‘With America facing meat shortages for the first time since World War II, we want to make it as easy as possible to get Impossible Burger’
Impossible Foods has officially launched its direct-to-consumer online store in order to sell its vegan burger meat directly to consumers.
From June 4, the vegan food tech start-up has started taking online orders for its raw plant-based meat from all of the 48 contiguous U.S. states and shipping the products for free.
Consumers can buy the vegan burger meat from any of the available four different options. The Impossible Convenience Pack for $49.99 contains four 12-ounce packages of the meat. The Impossible Combo Pack for $59.99 includes two 12-oz. packages and ten quarter-pound patties. The Impossible Family Pack for $64.99 includes a single, 5-pound bulk package and the Impossible Grilling Pack for $69.99 includes twenty quarter-pound patties.
“With America facing meat shortages for the first time since World War II, we want to make it as easy as possible to get Impossible Burger — whether you shop in person at your local supermarket, with Instacart or other delivery services, or direct online,” said Impossible Foods’ President Dennis Woodside in a statement.
“Shelter-in-place and social distancing restrictions due to COVID-19 altered our buying and eating habits — and many of these changes are permanent. Our intention is to make Impossible Burger available everywhere people shop and eat, including directly from our online store.”
Rising plant-based meat demand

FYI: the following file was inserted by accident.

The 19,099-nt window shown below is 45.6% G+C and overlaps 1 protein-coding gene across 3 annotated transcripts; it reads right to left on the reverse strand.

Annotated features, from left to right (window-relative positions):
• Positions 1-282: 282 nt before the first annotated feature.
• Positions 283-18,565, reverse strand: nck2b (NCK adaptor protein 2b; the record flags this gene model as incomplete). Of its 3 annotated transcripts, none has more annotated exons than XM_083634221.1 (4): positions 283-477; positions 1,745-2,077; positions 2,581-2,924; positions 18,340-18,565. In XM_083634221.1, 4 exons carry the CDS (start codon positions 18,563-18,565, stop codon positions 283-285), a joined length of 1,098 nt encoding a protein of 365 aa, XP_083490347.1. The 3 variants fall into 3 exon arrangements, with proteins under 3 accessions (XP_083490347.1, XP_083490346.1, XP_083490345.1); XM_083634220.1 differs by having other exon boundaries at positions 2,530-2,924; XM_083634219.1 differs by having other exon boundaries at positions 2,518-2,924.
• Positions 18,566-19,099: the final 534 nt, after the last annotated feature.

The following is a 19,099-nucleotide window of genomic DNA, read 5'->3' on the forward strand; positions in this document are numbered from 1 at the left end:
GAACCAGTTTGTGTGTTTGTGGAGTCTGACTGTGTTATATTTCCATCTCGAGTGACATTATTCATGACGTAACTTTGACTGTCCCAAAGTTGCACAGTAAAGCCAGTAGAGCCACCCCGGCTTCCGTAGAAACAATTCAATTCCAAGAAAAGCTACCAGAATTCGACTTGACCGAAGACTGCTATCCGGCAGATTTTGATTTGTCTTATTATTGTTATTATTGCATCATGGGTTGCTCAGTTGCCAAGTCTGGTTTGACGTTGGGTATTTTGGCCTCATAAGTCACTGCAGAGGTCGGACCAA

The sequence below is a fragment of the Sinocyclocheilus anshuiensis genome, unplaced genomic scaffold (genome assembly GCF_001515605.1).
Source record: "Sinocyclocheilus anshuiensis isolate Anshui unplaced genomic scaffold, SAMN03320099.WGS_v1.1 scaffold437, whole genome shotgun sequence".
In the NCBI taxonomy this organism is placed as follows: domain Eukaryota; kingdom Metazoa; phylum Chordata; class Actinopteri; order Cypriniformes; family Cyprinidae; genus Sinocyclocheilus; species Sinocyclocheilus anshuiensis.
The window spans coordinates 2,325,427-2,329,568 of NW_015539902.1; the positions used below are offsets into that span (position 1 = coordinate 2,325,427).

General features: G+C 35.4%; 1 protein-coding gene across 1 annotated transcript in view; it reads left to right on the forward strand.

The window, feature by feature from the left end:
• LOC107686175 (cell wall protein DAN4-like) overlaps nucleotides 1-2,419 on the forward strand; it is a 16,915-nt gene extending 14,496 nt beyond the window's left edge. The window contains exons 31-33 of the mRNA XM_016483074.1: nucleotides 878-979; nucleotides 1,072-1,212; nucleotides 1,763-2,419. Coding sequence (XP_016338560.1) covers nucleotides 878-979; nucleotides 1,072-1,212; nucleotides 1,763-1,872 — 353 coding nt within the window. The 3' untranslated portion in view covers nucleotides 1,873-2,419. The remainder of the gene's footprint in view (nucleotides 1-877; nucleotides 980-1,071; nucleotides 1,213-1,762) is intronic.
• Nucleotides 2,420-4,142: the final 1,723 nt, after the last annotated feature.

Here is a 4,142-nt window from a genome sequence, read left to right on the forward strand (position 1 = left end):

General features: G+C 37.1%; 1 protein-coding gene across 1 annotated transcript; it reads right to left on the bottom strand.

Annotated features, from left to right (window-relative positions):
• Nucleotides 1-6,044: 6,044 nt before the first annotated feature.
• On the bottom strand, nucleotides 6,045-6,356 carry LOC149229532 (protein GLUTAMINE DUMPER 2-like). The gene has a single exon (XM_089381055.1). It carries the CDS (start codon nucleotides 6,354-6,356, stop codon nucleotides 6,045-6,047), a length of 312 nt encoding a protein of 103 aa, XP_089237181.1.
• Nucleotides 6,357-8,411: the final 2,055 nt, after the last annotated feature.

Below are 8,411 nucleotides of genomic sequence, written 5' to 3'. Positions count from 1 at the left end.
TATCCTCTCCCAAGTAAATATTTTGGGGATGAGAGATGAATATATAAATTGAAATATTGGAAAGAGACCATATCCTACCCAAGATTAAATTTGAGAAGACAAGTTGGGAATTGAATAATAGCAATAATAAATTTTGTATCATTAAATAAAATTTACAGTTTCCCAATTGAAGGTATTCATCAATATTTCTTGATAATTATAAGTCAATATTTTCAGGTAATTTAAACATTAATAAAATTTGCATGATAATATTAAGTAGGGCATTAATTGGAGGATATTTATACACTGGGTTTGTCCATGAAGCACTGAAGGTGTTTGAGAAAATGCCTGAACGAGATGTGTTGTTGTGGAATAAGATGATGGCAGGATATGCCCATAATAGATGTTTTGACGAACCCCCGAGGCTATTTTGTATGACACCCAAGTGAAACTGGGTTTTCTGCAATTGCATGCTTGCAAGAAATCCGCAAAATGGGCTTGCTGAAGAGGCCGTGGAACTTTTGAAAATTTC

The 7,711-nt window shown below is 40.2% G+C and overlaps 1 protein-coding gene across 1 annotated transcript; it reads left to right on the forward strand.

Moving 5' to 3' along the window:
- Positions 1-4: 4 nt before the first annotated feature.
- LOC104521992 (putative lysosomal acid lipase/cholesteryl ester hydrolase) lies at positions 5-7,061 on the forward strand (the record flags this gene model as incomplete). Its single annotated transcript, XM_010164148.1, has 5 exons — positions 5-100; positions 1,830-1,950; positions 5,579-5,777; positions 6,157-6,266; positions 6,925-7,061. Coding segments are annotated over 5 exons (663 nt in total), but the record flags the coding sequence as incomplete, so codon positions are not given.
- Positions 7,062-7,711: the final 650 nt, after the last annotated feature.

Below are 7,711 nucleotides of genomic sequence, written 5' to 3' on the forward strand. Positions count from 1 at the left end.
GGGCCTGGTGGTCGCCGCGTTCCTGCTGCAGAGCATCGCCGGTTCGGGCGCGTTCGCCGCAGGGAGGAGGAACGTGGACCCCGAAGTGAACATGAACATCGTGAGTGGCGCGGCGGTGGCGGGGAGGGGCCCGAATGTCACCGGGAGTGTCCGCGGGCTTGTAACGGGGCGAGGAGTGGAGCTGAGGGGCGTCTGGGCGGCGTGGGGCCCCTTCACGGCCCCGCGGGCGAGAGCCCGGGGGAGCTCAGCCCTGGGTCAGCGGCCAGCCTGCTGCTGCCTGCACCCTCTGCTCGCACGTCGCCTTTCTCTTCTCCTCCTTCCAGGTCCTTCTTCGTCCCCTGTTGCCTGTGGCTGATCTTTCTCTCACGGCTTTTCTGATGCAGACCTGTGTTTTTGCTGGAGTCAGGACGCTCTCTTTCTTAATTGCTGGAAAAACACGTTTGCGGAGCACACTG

The coronavirus outbreak has inadvertently increased the sales of plant-based foods as meat factories shut down and prices skyrocket. Nielsen’s data shows that sales of plant-based meat surged 264%.
In order to compete better with its beef counterpart, Impossible Foods also slashed its plant-based meat prices by 15 percent for U.S. restaurants earlier this year.
“We are desperately eager to bring down our prices as fast as we possibly can. But we’re selling every pound we can make as fast as we can make it,” Impossible Foods CEO Pat Brown said during a press conference last month.
He added: “So there is plenty of demand from consumers at the current price. And, of course, as the price comes down, eventually it’s going to be game over for the animal ag industry.”
Apart from expanding its reach online, Impossible Foods is also increasing its presence in grocery stores and supermarkets. Currently, it sells its flagship product in more than 3,000 grocery stores and distributors nationwide, including Albertsons, Gelson’s, H-E-B, Kroger, Safeway, Wegmans and others. With the demand for plant-based meat both in retail and restaurants rising, Impossible Foods expects a minimum fifty-fold increase in its retail footprint this year.
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